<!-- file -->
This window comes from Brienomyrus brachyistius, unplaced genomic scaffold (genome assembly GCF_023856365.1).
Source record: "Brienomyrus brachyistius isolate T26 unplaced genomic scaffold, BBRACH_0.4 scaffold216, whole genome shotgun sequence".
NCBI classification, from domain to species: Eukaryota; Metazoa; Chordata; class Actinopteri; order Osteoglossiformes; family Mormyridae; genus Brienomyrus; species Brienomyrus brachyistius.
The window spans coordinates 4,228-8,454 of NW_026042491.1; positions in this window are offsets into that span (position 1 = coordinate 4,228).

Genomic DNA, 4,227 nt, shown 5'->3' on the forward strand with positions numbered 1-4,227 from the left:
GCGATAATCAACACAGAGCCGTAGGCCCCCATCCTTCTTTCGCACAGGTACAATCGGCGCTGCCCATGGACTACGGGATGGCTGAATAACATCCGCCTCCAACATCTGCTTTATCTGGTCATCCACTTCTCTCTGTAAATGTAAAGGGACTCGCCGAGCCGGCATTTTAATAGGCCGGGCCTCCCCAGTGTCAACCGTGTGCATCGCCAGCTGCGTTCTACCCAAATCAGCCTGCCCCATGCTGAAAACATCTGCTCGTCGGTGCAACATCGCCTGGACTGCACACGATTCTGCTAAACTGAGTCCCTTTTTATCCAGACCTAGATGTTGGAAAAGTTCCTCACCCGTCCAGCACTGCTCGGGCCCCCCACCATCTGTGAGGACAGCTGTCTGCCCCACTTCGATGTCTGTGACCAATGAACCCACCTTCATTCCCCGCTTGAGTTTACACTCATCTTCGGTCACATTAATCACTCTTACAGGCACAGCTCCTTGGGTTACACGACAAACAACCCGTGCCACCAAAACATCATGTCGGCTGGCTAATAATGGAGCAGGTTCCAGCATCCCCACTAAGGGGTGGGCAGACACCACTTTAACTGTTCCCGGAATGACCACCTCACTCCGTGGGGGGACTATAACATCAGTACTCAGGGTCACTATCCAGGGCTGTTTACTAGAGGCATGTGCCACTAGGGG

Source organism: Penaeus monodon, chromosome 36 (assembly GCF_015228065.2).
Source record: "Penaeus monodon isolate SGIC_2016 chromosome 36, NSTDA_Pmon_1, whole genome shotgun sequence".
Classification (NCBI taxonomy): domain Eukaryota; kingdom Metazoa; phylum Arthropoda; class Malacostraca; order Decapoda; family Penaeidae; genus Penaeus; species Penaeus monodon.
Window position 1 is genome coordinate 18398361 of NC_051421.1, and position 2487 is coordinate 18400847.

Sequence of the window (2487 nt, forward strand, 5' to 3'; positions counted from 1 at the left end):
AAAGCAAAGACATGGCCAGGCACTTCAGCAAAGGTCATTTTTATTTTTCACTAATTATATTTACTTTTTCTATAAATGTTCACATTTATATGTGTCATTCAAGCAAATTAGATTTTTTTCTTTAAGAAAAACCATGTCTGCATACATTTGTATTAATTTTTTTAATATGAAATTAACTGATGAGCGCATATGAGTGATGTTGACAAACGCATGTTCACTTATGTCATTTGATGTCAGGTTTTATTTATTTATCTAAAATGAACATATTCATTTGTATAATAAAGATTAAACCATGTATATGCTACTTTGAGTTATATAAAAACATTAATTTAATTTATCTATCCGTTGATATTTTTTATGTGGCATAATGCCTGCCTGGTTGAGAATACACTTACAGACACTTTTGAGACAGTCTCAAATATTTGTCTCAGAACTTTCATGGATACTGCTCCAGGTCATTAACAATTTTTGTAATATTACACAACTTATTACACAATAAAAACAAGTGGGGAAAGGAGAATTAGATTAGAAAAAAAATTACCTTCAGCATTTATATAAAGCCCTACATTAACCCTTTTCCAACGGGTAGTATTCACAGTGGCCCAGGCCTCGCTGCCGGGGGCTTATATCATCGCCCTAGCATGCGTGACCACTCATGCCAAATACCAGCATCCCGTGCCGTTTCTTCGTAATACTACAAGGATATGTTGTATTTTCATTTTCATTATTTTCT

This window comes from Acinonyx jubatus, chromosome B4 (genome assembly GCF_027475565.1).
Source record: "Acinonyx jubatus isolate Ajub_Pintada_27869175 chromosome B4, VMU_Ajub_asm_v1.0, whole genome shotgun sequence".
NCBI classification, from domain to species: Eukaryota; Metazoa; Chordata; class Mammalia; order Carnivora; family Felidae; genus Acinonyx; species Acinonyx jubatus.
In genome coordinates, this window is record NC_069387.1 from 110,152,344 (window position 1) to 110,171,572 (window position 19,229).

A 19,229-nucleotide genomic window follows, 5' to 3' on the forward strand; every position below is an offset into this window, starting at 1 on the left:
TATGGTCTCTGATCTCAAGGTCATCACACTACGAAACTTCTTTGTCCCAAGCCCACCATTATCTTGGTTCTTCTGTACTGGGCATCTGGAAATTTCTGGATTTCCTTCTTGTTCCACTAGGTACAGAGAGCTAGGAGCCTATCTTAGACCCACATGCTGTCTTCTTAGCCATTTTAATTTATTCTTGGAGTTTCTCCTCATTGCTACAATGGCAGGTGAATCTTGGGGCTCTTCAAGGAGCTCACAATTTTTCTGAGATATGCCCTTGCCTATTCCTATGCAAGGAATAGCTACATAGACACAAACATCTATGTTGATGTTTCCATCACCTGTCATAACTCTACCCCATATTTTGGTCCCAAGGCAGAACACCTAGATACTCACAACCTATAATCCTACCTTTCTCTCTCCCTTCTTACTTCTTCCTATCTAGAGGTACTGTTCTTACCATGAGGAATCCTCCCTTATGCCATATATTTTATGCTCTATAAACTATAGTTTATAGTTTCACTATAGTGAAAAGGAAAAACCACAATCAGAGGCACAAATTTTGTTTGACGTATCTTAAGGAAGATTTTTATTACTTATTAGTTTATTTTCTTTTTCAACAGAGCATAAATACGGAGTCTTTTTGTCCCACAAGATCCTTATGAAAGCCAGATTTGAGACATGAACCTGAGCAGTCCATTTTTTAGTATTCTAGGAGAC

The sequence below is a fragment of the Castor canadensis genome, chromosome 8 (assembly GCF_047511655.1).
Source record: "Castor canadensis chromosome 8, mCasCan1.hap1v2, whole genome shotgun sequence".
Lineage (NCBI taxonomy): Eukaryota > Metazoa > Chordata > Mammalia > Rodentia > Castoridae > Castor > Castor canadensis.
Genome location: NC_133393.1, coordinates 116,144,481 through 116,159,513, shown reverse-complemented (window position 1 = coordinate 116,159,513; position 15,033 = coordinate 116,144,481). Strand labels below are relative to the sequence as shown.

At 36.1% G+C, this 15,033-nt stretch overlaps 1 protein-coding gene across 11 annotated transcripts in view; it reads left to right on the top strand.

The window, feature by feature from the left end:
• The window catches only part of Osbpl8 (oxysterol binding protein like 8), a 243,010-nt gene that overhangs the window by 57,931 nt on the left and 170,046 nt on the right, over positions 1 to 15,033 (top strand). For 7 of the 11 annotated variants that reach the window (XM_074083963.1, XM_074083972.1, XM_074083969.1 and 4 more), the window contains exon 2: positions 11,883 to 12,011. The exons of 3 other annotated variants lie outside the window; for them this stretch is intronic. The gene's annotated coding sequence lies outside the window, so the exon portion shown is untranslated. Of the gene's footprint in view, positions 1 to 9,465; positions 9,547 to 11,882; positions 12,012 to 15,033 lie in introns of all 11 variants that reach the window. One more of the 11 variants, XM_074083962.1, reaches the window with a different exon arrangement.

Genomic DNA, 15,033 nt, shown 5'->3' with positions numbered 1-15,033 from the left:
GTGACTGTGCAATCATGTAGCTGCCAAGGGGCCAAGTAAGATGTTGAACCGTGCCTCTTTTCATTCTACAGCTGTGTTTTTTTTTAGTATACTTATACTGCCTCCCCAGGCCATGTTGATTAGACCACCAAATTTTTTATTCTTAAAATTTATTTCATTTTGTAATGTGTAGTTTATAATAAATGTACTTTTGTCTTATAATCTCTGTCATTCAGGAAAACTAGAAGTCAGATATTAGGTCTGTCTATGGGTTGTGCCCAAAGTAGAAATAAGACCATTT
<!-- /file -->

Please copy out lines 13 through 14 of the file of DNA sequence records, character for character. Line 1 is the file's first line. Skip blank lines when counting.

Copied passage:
This window comes from Acinonyx jubatus, chromosome B4 (genome assembly GCF_027475565.1).
Source record: "Acinonyx jubatus isolate Ajub_Pintada_27869175 chromosome B4, VMU_Ajub_asm_v1.0, whole genome shotgun sequence".